Drafting an internal (“ethics”) code of conduct with worldwide reach raises questions as to which topics to include, and which to exclude.

Drafting an internal global code of conduct that imposes ethics rules and compliance standards on employees across a multinational’s worldwide subsidiaries raises the question of which topics to cover—and which to omit. A Google search for “code of conduct” yields dozens of samples; the easy temptation is simply to copy some other multinational’s code. The problem with the model-form approach, however, is that each multinational’s unique business operations give rise to special needs. A code of conduct should cover only those topics which the issuing organization has an actual business case to regulate. The needs of government contractors differ from the needs of publiclytraded businesses, which differ from the needs of non-profits, which differ from the needs of organizations operating in the world’s trouble spots. In addition, many provisions in a well-drafted code of conduct inevitably reflect the issuer’s specific business sector—an oil company’s code looks quite different from a bank’s.

In short, someone else’s code of conduct might make an interesting example, but a best practice for drafting an internal ethics code is to use a topic-by-topic checklist to craft a bespoke code that meets the issuing organization’s particular business needs without including anything extraneous. Consider whether to include these topics:

  • Introduction stating core values: Internal codes of conduct usually open with a statement, often from the chief executive officer, explaining the organization’s core values and the reasons it is imposing a global code.
  • Statement of purpose and compliance philosophy: Any multinational that imposes a global code of conduct will do so largely in an effort to comply with applicable laws. The vast majority of “applicable” laws are local laws imposed by the local host countries in which a multinational operates. On top of that, a multinational’s headquarters country may impose a handful of legal mandates that extend internationally. Indeed, overseas compliance with the US set of “extraterritorial” laws (FCPA, SOX, securities laws, international trade laws, discrimination laws, etc.) is what drives many US-based multinationals to implement codes of conduct. The code-drafting issue here is that multinationals too often neglect to explain to overseas employees that certain headquarters-country laws really do reach abroad. Without such an explanation, a US multinational’s overseas workers may doubt that they really have a legal obligation to follow American laws. But be careful to word any such compliance mandate carefully, to account for doctrines in some Eastern European and other countries that prohibit imposing foreign laws locally.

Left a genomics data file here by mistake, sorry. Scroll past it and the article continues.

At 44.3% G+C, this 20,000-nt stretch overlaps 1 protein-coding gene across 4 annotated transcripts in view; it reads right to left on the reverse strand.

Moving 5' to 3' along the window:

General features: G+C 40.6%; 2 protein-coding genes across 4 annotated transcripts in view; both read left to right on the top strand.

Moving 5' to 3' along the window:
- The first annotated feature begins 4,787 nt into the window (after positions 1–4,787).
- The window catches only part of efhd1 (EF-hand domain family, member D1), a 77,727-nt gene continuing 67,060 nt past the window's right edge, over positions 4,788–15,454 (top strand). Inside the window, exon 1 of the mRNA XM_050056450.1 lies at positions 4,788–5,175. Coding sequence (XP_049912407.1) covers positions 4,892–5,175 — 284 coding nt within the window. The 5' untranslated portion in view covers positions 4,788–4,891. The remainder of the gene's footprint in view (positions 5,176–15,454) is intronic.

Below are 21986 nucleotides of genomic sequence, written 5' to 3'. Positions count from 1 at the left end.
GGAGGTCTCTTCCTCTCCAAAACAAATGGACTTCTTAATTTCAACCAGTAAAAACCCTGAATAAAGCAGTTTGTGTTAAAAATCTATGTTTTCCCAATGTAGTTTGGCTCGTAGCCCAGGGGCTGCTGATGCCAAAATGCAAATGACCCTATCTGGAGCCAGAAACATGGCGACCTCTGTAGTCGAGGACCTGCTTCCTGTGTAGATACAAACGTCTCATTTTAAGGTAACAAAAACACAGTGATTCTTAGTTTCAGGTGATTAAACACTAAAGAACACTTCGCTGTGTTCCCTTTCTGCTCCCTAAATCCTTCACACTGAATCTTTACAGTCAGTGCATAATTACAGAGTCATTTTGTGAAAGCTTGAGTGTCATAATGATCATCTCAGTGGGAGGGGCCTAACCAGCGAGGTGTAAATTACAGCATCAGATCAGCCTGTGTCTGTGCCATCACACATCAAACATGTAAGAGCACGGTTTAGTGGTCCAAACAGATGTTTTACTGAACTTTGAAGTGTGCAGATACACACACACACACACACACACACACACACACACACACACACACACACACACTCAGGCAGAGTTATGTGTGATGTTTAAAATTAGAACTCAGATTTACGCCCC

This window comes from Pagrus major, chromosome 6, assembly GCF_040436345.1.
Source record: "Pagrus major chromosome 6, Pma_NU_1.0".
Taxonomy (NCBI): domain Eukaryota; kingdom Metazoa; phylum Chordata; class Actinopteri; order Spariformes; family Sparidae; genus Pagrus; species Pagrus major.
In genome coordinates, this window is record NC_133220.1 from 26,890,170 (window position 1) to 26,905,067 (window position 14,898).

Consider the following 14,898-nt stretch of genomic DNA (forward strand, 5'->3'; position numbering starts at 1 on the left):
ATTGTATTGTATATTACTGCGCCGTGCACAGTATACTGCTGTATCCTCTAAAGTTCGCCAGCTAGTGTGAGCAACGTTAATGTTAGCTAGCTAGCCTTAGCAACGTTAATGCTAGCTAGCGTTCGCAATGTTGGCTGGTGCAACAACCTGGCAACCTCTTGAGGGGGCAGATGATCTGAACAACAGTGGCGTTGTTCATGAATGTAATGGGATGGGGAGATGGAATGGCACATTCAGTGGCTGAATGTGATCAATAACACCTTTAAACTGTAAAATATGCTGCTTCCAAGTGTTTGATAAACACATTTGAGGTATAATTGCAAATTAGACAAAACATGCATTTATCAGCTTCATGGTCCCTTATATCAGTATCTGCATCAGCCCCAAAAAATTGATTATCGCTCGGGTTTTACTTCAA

Check that an internal code covers each topic for which there is a business case. Adapt each clause to account for realities of overseas workplaces. Exclude local human resources topics better addressed in individual employment agreements, or in local employee handbooks.

Discrimination / equal employment opportunity: Some US multinationals may transplant robust American antidiscrimination provisions (often labeled “equal employment opportunity”) from US handbooks straight into a global code of conduct. Prohibiting illegal discrimination across worldwide operations is of course a vital and legally-mandated goal. But USbased multinationals need to deconstruct their US-drafted discrimination rules and rebuild them in a way that accounts for the global context. A key issue here is the code’s listing of protected groups: In the US, discrimination laws focus on protected groups, but some other countries, like Belgium, impose an obligation of total equality, and no group can be singled out for affirmative action. Further, certain groups protected in the US are not protected abroad, while many countries outside the US impose their own unique protected categories. A catch-all clause (“…or any other group protected by applicable law”) may be ineffective, given the doctrine of interpretation by which included factors predominate over omitted ones. One lessthan- ideal strategy is not to list groups at all, but to invoke “applicable law.” A separate issue is accounting for the narrowness of the “extraterritorial effect” issue: US discrimination laws reach abroad, but only to protect a tiny sub-set of most US multinationals’ overseas workforces— foreign-employed US citizens. Too many global discrimination provisions seem to assume US discrimination laws apply to everyone abroad.